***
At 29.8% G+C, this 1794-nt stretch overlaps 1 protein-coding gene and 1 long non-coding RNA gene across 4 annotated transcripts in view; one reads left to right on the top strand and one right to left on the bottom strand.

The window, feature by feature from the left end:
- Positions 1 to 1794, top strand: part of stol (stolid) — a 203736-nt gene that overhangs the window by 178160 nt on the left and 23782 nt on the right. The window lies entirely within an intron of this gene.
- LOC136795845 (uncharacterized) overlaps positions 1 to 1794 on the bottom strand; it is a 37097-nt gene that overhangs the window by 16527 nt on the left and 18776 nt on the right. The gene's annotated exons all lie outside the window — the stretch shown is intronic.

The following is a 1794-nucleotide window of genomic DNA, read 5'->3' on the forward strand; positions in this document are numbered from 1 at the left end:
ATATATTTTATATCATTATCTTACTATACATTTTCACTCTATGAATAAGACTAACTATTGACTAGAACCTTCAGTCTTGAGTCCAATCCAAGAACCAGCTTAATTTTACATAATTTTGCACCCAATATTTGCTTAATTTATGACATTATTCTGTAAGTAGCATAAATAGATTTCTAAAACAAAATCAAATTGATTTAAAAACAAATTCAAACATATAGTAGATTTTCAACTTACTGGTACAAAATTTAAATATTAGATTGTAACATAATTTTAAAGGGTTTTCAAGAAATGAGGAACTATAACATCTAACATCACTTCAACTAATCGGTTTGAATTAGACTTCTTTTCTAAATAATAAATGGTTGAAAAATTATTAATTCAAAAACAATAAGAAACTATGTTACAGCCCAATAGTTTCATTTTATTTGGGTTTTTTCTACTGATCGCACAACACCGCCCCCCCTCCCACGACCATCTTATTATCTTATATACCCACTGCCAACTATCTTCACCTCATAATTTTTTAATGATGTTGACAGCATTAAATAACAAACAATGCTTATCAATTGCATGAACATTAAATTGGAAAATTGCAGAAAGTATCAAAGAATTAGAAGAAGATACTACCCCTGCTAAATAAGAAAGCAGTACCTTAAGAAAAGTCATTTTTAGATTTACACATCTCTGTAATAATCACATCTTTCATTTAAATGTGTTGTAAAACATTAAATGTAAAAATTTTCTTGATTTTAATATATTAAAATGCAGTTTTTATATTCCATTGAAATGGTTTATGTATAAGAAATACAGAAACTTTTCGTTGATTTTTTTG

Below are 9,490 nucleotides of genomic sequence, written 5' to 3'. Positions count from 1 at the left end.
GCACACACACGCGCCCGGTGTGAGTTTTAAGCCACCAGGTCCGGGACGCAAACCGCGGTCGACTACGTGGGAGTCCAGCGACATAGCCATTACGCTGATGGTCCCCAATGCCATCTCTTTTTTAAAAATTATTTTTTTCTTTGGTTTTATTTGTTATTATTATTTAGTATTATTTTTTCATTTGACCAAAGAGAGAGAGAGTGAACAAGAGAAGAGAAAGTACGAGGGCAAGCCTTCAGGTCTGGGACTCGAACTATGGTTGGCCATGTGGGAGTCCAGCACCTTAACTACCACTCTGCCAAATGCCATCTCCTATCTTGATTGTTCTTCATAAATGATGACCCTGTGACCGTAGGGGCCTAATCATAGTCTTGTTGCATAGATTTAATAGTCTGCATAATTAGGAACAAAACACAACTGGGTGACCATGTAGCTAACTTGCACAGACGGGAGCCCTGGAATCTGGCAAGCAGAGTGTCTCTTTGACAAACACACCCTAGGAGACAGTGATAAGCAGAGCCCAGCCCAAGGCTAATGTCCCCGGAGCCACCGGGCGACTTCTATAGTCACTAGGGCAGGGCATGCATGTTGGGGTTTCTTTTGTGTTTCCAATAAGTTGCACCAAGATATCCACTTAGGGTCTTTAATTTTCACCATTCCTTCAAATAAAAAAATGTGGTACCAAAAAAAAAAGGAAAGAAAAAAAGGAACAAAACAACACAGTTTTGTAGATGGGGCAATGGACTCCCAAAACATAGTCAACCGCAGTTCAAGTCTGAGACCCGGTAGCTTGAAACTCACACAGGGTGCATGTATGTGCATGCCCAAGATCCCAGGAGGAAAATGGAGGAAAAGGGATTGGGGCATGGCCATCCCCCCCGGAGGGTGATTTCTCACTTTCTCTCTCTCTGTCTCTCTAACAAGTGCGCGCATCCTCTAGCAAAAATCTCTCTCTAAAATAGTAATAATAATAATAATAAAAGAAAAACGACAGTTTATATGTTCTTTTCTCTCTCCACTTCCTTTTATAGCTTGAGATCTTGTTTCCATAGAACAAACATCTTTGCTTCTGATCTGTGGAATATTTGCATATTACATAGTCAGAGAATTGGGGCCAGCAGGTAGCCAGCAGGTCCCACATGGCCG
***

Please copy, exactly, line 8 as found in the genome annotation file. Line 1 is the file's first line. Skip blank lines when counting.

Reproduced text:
GCACACACACGCGCCCGGTGTGAGTTTTAAGCCACCAGGTCCGGGACGCAAACCGCGGTCGACTACGTGGGAGTCCAGCGACATAGCCATTACGCTGATGGTCCCCAATGCCATCTCTTTTTTAAAAATTATTTTTTTCTTTGGTTTTATTTGTTATTATTATTTAGTATTATTTTTTCATTTGACCAAAGAGAGAGAGAGTGAACAAGAGAAGAGAAAGTACGAGGGCAAGCCTTCAGGTCTGGGACTCGAACTATGGTTGGCCATGTGGGAGTCCAGCACCTTAACTACCACTCTGCCAAATGCCATCTCCTATCTTGATTGTTCTTCATAAATGATGACCCTGTGACCGTAGGGGCCTAATCATAGTCTTGTTGCATAGATTTAATAGTCTGCATAATTAGGAACAAAACACAACTGGGTGACCATGTAGCTAACTTGCACAGACGGGAGCCCTGGAATCTGGCAAGCAGAGTGTCTCTTTGACAAACACACCCTAGGAGACAGTGATAAGCAGAGCCCAGCCCAAGGCTAATGTCCCCGGAGCCACCGGGCGACTTCTATAGTCACTAGGGCAGGGCATGCATGTTGGGGTTTCTTTTGTGTTTCCAATAAGTTGCACCAAGATATCCACTTAGGGTCTTTAATTTTCACCATTCCTTCAAATAAAAAAATGTGGTACCAAAAAAAAAAGGAAAGAAAAAAAGGAACAAAACAACACAGTTTTGTAGATGGGGCAATGGACTCCCAAAACATAGTCAACCGCAGTTCAAGTCTGAGACCCGGTAGCTTGAAACTCACACAGGGTGCATGTATGTGCATGCCCAAGATCCCAGGAGGAAAATGGAGGAAAAGGGATTGGGGCATGGCCATCCCCCCCGGAGGGTGATTTCTCACTTTCTCTCTCTCTGTCTCTCTAACAAGTGCGCGCATCCTCTAGCAAAAATCTCTCTCTAAAATAGTAATAATAATAATAATAAAAGAAAAACGACAGTTTATATGTTCTTTTCTCTCTCCACTTCCTTTTATAGCTTGAGATCTTGTTTCCATAGAACAAACATCTTTGCTTCTGATCTGTGGAATATTTGCATATTACATAGTCAGAGAATTGGGGCCAGCAGGTAGCCAGCAGGTCCCACATGGCCG